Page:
1. Voting tells the people in power that you count; that your voice cannot be ignored.
  2. Voting tells everyone in your community that you count; that you will vote again. It establishes your historical track record as someone who participates in the electoral process.
  3. Voting helps you discipline your mind to understand the complicated world of politics and economics and helps you solidify your relationships to the political world around you.
Most of us alone can do very little about the problems of the world around us. But together, we are thousands of of voices, thousands of people talking, thousands of people caring, thousands of people willing to exercise their will; all of us reaffirming, in the elegant and timeless (here slightly edited) words of Thomas Jefferson :

"That to secure these rights, Governments are instituted among Men [all peoples], deriving their just powers from the consent of the governed, --That whenever any Form of Government becomes destructive of these ends, it is the Right of the People to alter or to abolish it, and to institute new Government, laying its foundation on such principles and organizing its powers in such form, as to them shall seem most likely to effect their Safety and Happiness."

Tuesday, October 26, 2010

One Week To Go: The WA State Initiatives...

Where your ballots go in Whatcom County...

Have you looked at your crazy WA state ballot yet? Better start early...Oh yeah, that quietude you hear is the sound of the all those erudite Bellinghammers actually reading the text of those initiatives this weekend!(not).  In case you were under the the illusion that your ballot measures are brought to you by "grass roots" movements, the official PDC statistics to date show that over $60M has been contributed by initiative committees with $18M left to be spent.  Do yourself a favor for the next week (or maybe forever), turn off your television and read your ballot.

This is mostly a ballot of the fascist right attempting to impoverish the socialist left with the exception of 1098.  For an interesting visual analysis of contributors to the state initiatives see here. In 1098, the ultra-rich have finally realized that if they don't pass an income tax in Washington state, their fortunes and their state will collapse into a heap of chaos and poverty. Here's where the Democrats and Republicans line up on with the WA State Initiatives.  Below are the official contributors to this mess. At least the two sides make this easy: They don't agree on anything!:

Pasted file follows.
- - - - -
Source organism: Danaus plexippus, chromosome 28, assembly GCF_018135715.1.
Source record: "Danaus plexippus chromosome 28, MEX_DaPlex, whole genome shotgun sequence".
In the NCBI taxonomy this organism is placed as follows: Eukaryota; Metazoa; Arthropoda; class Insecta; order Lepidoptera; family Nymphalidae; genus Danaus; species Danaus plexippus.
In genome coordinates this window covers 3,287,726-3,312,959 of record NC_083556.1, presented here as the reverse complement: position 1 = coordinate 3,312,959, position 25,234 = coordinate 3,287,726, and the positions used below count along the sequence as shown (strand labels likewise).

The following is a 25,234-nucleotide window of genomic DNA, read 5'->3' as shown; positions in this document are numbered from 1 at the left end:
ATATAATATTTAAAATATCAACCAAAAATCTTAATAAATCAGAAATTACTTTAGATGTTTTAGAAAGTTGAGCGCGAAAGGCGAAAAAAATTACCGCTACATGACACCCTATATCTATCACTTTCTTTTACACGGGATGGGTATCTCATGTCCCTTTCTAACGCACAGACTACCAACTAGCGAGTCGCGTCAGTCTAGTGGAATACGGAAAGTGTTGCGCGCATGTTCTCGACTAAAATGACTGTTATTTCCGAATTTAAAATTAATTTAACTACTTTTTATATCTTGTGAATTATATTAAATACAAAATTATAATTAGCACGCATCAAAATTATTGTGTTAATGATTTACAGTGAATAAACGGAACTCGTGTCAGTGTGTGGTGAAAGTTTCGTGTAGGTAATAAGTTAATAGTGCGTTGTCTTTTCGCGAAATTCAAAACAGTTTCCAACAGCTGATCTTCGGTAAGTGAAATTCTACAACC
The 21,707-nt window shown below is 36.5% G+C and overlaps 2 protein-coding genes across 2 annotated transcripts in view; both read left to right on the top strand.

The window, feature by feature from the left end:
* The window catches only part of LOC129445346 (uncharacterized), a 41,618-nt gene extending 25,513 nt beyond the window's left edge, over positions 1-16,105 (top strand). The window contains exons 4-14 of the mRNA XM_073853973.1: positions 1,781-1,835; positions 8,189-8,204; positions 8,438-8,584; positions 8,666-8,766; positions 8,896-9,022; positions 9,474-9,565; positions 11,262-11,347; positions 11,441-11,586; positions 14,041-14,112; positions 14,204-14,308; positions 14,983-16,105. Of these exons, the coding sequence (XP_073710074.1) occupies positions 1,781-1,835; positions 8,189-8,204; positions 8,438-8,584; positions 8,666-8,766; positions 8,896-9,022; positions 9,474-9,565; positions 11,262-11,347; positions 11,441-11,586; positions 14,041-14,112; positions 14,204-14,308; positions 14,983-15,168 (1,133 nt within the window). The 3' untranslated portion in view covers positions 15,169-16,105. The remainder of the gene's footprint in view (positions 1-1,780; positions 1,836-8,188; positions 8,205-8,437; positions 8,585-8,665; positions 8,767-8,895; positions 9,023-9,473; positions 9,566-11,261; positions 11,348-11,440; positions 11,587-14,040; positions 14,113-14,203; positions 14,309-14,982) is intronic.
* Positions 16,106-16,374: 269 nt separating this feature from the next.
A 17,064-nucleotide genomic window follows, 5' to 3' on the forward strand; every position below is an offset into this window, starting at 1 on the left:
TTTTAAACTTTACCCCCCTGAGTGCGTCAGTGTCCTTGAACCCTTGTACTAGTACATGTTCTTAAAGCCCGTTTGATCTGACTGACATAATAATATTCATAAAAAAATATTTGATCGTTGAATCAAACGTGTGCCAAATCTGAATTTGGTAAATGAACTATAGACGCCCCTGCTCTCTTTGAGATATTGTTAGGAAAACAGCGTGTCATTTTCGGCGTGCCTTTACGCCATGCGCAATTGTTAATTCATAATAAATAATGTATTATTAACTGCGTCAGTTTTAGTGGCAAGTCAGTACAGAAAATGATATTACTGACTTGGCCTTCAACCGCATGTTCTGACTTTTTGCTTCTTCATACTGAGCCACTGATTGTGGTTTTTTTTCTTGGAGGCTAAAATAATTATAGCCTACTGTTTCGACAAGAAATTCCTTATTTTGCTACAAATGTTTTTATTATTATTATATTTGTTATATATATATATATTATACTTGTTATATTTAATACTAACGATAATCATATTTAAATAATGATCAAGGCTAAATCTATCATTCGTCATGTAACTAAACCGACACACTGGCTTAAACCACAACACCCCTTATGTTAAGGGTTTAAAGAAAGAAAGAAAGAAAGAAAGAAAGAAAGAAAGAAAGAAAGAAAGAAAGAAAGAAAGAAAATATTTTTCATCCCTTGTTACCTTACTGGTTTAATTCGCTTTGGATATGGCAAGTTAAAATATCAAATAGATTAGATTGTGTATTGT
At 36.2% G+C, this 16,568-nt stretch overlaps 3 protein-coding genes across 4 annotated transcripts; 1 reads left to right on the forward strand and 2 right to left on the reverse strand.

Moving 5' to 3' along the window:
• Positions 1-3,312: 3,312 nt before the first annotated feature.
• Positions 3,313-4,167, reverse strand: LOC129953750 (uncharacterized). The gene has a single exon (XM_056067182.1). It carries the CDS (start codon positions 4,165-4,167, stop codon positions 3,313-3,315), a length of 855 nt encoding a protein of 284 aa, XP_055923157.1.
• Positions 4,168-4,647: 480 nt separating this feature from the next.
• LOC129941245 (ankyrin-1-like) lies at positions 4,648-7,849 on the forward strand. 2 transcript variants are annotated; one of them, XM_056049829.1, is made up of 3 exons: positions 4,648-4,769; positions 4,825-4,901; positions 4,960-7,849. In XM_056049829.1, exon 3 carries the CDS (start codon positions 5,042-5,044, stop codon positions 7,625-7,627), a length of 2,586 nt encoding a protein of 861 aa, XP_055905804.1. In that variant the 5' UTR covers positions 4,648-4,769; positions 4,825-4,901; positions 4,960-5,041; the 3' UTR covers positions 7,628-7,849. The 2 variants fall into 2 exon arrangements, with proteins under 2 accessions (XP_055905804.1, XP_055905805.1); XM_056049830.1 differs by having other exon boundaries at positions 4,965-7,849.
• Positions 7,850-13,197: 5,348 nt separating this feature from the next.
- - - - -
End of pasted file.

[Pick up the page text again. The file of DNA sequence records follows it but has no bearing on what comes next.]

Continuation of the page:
Initiative Democrats Republicans
1053 No Yes
1082 No Yes
1098 Yes No
1100 No Yes
1105 No Yes
1107 No Yes
Referendum 52 Yes Rejected
Senate Joint Resolution 8225
Engrossed SHJR 4220
Bellingham Transportation Yes
Bellingham School District 501 Yes

Wednesday, October 20, 2010

Candidate Forum for Basic Needs

Tonight, I watched the last hour of the "Candidate Forum for Basic Needs" which was last year's Human Services Forum. It may have just been the last hour, but all the candidates appear have been justly humbled by the recession - You could see it in their faces.  They now know inside themselves what most of us have just begun to guess at: That the anarchic future of wealth destruction and massive poverty in Whatcom County is just beginning.

None of the candidates I saw tonight, whether they were arguing liberal or conservative viewpoints really have a handle on the intensity of the economic storm to come. How could they? All of them are just a bunch of neighborhood locals like ourselves, watching our world tear apart at the seams.  Some of them had heartfelt tragic stories about community members living in campers and people buying gas with change. All of them were using the political rhetoric "of the last war"; arguing for solutions whose possibilities don't exist anymore. The conservatives wants jobs for which there is no demand. The liberals want funding for social services for which there is no revenue. What will actually happen once democracy, capitalism, and the "rule of law" start to fail in small counties such as ours will present challenges considerably more chaotic than we should expect local politicians to be able to imagine.  No one talked about how we should restructure the social contract if government funding accelerates its current pace of revenue loss. No one addressed: "What happens if a recovery never comes?"